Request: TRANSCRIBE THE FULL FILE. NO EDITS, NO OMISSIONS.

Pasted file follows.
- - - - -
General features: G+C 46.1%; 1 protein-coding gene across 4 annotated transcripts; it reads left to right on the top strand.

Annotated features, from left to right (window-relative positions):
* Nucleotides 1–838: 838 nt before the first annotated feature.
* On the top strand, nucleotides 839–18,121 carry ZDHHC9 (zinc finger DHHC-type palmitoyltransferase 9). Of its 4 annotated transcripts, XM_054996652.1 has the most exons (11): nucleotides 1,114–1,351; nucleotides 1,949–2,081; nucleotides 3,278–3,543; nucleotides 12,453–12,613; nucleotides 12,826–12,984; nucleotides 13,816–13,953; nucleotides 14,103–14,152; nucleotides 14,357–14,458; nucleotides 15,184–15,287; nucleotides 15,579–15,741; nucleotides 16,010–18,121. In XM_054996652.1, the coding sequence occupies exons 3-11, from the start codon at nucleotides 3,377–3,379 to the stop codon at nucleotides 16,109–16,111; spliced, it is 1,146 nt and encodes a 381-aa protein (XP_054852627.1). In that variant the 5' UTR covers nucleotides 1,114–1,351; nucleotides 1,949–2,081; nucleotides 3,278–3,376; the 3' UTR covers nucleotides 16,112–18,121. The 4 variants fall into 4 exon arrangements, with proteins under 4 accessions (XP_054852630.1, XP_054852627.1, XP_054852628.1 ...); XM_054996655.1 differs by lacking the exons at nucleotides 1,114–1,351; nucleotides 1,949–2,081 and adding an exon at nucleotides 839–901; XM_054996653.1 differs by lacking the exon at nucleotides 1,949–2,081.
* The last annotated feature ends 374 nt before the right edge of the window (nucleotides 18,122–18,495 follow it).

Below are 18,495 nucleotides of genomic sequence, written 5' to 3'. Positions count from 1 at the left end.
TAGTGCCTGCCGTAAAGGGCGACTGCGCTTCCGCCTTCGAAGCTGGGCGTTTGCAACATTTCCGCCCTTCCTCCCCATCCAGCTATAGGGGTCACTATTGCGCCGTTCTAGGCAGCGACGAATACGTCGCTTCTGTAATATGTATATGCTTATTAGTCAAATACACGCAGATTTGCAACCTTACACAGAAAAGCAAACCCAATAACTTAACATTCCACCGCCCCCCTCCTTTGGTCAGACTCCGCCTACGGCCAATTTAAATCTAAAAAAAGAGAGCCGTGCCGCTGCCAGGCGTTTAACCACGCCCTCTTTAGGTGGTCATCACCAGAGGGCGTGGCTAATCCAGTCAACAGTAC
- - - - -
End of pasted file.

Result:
General features: G+C 46.1%; 1 protein-coding gene across 4 annotated transcripts; it reads left to right on the top strand.

Annotated features, from left to right (window-relative positions):
* Nucleotides 1–838: 838 nt before the first annotated feature.
* On the top strand, nucleotides 839–18,121 carry ZDHHC9 (zinc finger DHHC-type palmitoyltransferase 9). Of its 4 annotated transcripts, XM_054996652.1 has the most exons (11): nucleotides 1,114–1,351; nucleotides 1,949–2,081; nucleotides 3,278–3,543; nucleotides 12,453–12,613; nucleotides 12,826–12,984; nucleotides 13,816–13,953; nucleotides 14,103–14,152; nucleotides 14,357–14,458; nucleotides 15,184–15,287; nucleotides 15,579–15,741; nucleotides 16,010–18,121. In XM_054996652.1, the coding sequence occupies exons 3-11, from the start codon at nucleotides 3,377–3,379 to the stop codon at nucleotides 16,109–16,111; spliced, it is 1,146 nt and encodes a 381-aa protein (XP_054852627.1). In that variant the 5' UTR covers nucleotides 1,114–1,351; nucleotides 1,949–2,081; nucleotides 3,278–3,376; the 3' UTR covers nucleotides 16,112–18,121. The 4 variants fall into 4 exon arrangements, with proteins under 4 accessions (XP_054852630.1, XP_054852627.1, XP_054852628.1 ...); XM_054996655.1 differs by lacking the exons at nucleotides 1,114–1,351; nucleotides 1,949–2,081 and adding an exon at nucleotides 839–901; XM_054996653.1 differs by lacking the exon at nucleotides 1,949–2,081.
* The last annotated feature ends 374 nt before the right edge of the window (nucleotides 18,122–18,495 follow it).

Below are 18,495 nucleotides of genomic sequence, written 5' to 3'. Positions count from 1 at the left end.
TAGTGCCTGCCGTAAAGGGCGACTGCGCTTCCGCCTTCGAAGCTGGGCGTTTGCAACATTTCCGCCCTTCCTCCCCATCCAGCTATAGGGGTCACTATTGCGCCGTTCTAGGCAGCGACGAATACGTCGCTTCTGTAATATGTATATGCTTATTAGTCAAATACACGCAGATTTGCAACCTTACACAGAAAAGCAAACCCAATAACTTAACATTCCACCGCCCCCCTCCTTTGGTCAGACTCCGCCTACGGCCAATTTAAATCTAAAAAAAGAGAGCCGTGCCGCTGCCAGGCGTTTAACCACGCCCTCTTTAGGTGGTCATCACCAGAGGGCGTGGCTAATCCAGTCAACAGTAC